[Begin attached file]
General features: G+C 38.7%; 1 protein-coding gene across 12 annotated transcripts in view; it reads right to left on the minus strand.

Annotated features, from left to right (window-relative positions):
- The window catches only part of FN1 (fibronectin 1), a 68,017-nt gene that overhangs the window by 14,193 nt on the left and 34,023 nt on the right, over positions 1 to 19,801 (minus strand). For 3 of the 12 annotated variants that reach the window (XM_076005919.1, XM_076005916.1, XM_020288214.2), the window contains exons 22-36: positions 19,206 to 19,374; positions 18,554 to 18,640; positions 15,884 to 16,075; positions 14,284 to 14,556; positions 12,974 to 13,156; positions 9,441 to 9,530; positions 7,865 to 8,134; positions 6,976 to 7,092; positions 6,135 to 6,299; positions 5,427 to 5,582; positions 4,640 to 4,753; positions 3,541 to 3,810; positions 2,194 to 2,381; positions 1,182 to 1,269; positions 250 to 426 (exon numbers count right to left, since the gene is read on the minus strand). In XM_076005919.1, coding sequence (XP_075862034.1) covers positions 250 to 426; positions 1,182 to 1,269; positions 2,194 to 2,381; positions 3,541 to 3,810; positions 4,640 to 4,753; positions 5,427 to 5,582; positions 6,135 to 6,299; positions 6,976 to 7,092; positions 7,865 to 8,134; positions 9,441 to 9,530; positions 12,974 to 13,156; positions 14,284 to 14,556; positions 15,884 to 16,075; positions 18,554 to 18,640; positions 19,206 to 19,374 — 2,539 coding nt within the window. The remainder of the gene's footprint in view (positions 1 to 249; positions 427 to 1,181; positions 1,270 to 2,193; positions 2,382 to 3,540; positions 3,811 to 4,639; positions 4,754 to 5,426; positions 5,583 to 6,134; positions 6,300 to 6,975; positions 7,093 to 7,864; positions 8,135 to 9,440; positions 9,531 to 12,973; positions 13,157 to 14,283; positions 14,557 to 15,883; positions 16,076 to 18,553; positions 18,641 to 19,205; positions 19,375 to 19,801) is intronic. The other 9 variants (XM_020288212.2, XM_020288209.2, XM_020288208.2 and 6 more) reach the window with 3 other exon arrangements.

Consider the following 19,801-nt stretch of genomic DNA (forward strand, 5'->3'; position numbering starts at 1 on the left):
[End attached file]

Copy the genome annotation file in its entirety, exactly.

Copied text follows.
General features: G+C 38.7%; 1 protein-coding gene across 12 annotated transcripts in view; it reads right to left on the minus strand.

Annotated features, from left to right (window-relative positions):
- The window catches only part of FN1 (fibronectin 1), a 68,017-nt gene that overhangs the window by 14,193 nt on the left and 34,023 nt on the right, over positions 1 to 19,801 (minus strand). For 3 of the 12 annotated variants that reach the window (XM_076005919.1, XM_076005916.1, XM_020288214.2), the window contains exons 22-36: positions 19,206 to 19,374; positions 18,554 to 18,640; positions 15,884 to 16,075; positions 14,284 to 14,556; positions 12,974 to 13,156; positions 9,441 to 9,530; positions 7,865 to 8,134; positions 6,976 to 7,092; positions 6,135 to 6,299; positions 5,427 to 5,582; positions 4,640 to 4,753; positions 3,541 to 3,810; positions 2,194 to 2,381; positions 1,182 to 1,269; positions 250 to 426 (exon numbers count right to left, since the gene is read on the minus strand). In XM_076005919.1, coding sequence (XP_075862034.1) covers positions 250 to 426; positions 1,182 to 1,269; positions 2,194 to 2,381; positions 3,541 to 3,810; positions 4,640 to 4,753; positions 5,427 to 5,582; positions 6,135 to 6,299; positions 6,976 to 7,092; positions 7,865 to 8,134; positions 9,441 to 9,530; positions 12,974 to 13,156; positions 14,284 to 14,556; positions 15,884 to 16,075; positions 18,554 to 18,640; positions 19,206 to 19,374 — 2,539 coding nt within the window. The remainder of the gene's footprint in view (positions 1 to 249; positions 427 to 1,181; positions 1,270 to 2,193; positions 2,382 to 3,540; positions 3,811 to 4,639; positions 4,754 to 5,426; positions 5,583 to 6,134; positions 6,300 to 6,975; positions 7,093 to 7,864; positions 8,135 to 9,440; positions 9,531 to 12,973; positions 13,157 to 14,283; positions 14,557 to 15,883; positions 16,076 to 18,553; positions 18,641 to 19,205; positions 19,375 to 19,801) is intronic. The other 9 variants (XM_020288212.2, XM_020288209.2, XM_020288208.2 and 6 more) reach the window with 3 other exon arrangements.

Consider the following 19,801-nt stretch of genomic DNA (forward strand, 5'->3'; position numbering starts at 1 on the left):